After reading “The Passion of Mary Magdalen” I couldn’t wait to get my hands on the prequel, and wasn’t disappointed, either.
In this, the first of the “Maeve Chronicles”, we read of the birth of MM, (who names herself Maeve later, following an extraordinary encounter with the original Queen Maeve of Connaught) on a mysterious island called Tir na mBan – one of those Shining Isles that always seem to be somewhere away to the West, no matter where you are. Maeve herself tells us of her childhood with no fewer than eight mothers. Will she be the ninth sacred woman of the island? And who is her father? She is told it was Manannán Mac Lir – Son of the Wave – but can this be true in any but a metaphorical sense?
I enjoyed the mysteries of the novel, and once again, the language and the skill of the writer gave me great pleasure. Such a change from run-of-the-mill “pagan” stories where we are fed obvious clues of the heroine’s witchy status early on (Brigid threw back her auburn braids and her green eyes glittered with anticipation … she turned to the working corner of her hut, where sweet-smelling herbs were strung above a well-used cauldron, and her athame lay in readiness … yeah, yeah, we know). Instead, Elizabeth Cunningham gives us more great one-liners and even more fun at the expense of the Romans: “Why, the Romans don’t know how to take a good honest shit in the woods anymore.” declares a Druid.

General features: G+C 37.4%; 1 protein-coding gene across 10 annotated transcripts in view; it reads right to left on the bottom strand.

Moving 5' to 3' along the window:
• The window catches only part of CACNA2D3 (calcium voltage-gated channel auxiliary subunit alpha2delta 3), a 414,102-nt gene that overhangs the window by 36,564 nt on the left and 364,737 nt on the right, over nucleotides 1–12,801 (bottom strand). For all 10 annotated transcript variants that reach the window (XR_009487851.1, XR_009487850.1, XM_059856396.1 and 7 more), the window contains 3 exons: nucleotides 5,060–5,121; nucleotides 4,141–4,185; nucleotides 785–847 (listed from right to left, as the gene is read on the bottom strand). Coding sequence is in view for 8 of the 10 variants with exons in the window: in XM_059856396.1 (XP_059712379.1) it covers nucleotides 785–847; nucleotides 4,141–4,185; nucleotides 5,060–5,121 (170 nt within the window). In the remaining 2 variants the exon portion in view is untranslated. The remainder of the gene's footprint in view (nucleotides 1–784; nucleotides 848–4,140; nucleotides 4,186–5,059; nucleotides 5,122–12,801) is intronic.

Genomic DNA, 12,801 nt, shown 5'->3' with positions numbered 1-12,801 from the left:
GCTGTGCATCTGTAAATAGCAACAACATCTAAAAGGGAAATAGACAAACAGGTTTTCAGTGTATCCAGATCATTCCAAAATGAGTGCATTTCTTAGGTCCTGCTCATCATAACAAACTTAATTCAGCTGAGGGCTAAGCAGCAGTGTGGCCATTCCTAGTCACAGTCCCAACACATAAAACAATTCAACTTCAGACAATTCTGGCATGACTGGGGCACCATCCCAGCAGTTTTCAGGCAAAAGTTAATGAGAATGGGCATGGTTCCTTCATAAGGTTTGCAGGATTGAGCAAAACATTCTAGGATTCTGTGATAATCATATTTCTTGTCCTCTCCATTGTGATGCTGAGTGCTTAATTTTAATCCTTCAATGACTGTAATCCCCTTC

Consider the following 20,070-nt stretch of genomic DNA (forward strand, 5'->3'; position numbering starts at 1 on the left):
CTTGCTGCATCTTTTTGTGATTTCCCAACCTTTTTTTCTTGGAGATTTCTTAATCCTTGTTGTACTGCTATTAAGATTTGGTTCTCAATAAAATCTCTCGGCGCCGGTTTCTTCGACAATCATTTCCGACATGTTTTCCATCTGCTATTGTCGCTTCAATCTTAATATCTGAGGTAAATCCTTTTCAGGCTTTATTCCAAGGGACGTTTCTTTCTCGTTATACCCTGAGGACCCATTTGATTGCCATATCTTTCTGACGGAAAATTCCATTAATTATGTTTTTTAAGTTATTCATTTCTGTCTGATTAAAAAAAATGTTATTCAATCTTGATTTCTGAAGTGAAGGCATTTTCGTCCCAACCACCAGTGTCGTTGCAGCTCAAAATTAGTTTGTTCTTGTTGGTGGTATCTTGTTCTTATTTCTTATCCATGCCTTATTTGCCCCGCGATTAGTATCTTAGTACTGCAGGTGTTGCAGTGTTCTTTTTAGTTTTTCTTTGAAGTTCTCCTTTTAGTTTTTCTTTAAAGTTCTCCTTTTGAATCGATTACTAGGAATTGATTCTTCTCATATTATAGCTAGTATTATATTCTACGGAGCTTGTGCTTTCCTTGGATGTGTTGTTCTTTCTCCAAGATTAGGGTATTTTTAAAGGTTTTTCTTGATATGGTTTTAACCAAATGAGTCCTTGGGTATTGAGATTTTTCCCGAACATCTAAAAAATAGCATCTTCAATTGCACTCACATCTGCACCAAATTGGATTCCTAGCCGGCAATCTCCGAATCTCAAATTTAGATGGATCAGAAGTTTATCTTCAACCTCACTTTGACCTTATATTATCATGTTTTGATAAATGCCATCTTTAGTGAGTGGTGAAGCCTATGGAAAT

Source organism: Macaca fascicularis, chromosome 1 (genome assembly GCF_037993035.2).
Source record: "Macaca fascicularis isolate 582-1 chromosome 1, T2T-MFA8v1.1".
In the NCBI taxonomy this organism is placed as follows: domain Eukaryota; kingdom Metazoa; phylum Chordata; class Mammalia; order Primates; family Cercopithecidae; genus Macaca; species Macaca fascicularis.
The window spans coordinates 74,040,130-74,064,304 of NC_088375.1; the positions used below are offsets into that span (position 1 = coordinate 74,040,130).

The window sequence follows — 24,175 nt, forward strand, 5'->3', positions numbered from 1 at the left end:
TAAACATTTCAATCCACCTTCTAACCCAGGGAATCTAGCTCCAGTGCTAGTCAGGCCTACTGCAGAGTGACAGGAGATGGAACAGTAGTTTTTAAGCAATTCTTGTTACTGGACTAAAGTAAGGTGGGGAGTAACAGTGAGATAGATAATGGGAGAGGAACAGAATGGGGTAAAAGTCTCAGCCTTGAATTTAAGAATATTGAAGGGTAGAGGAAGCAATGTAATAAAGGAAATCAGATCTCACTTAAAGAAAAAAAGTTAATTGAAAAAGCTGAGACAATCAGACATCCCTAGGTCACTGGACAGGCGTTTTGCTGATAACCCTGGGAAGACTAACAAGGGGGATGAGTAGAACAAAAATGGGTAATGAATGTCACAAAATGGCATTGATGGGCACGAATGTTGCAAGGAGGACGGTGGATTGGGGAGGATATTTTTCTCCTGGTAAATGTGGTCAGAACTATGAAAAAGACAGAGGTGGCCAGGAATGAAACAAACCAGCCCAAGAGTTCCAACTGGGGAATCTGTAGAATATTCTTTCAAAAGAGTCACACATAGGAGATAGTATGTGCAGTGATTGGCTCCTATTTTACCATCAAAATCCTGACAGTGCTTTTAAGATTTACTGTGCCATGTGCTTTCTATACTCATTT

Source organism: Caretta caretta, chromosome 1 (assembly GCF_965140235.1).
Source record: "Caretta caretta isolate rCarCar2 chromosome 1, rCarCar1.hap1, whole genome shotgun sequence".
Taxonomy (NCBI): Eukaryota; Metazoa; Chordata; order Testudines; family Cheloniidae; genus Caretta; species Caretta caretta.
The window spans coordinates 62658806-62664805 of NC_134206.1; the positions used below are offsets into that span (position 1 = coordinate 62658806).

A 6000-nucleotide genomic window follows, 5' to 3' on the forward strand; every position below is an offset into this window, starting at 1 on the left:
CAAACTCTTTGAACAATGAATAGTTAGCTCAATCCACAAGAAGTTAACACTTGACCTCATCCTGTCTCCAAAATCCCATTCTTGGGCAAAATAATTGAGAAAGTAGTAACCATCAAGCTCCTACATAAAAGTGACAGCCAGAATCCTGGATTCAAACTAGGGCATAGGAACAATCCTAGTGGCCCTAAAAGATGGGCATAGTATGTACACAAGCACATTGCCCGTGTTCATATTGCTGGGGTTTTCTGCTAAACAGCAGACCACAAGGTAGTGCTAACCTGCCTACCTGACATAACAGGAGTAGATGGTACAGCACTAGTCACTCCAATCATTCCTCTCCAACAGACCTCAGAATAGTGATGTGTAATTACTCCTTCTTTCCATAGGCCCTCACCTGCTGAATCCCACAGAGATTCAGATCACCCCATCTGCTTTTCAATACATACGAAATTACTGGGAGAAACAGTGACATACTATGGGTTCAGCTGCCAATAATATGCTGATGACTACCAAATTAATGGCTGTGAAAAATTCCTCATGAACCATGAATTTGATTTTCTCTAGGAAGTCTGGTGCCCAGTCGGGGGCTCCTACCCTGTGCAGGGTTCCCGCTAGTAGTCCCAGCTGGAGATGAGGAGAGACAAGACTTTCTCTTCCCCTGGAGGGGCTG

We follow Maeve Rhuad from her childhood in the Land of Women, encounters with Crones and other goddesses and an early initiation, then on to Druid College on Mona (modern Anglesey), where her career of letting her mouth get her into big trouble really gets under way. Her first intimations of a soul-deep connection to Yeshua –also a very different character from the pious Jesus we’ve all come to expect – are also here, although the first encounters are not quite as we’ve read in the bible, and the tale of the descending dove is touching and funny at the same time. Druid College as described by Elizabeth Cunningham is as extraordinary as you might expect, owing a little to American colleges, I suspect – but then, there are only so many ways to organize an educational establishment. We also follow her through encounters with the Druid Lovernios – who is he to Maeve? – to the often terrifying denouement. But we know there’s more to come …
As with The Passion of Mary Magdalen, the book isn’t yet published in the UK, but it is available on Amazon. Don’t miss it!
Read our review of The Passion of Mary Magdalen, also by Elizabeth Cunningham, here.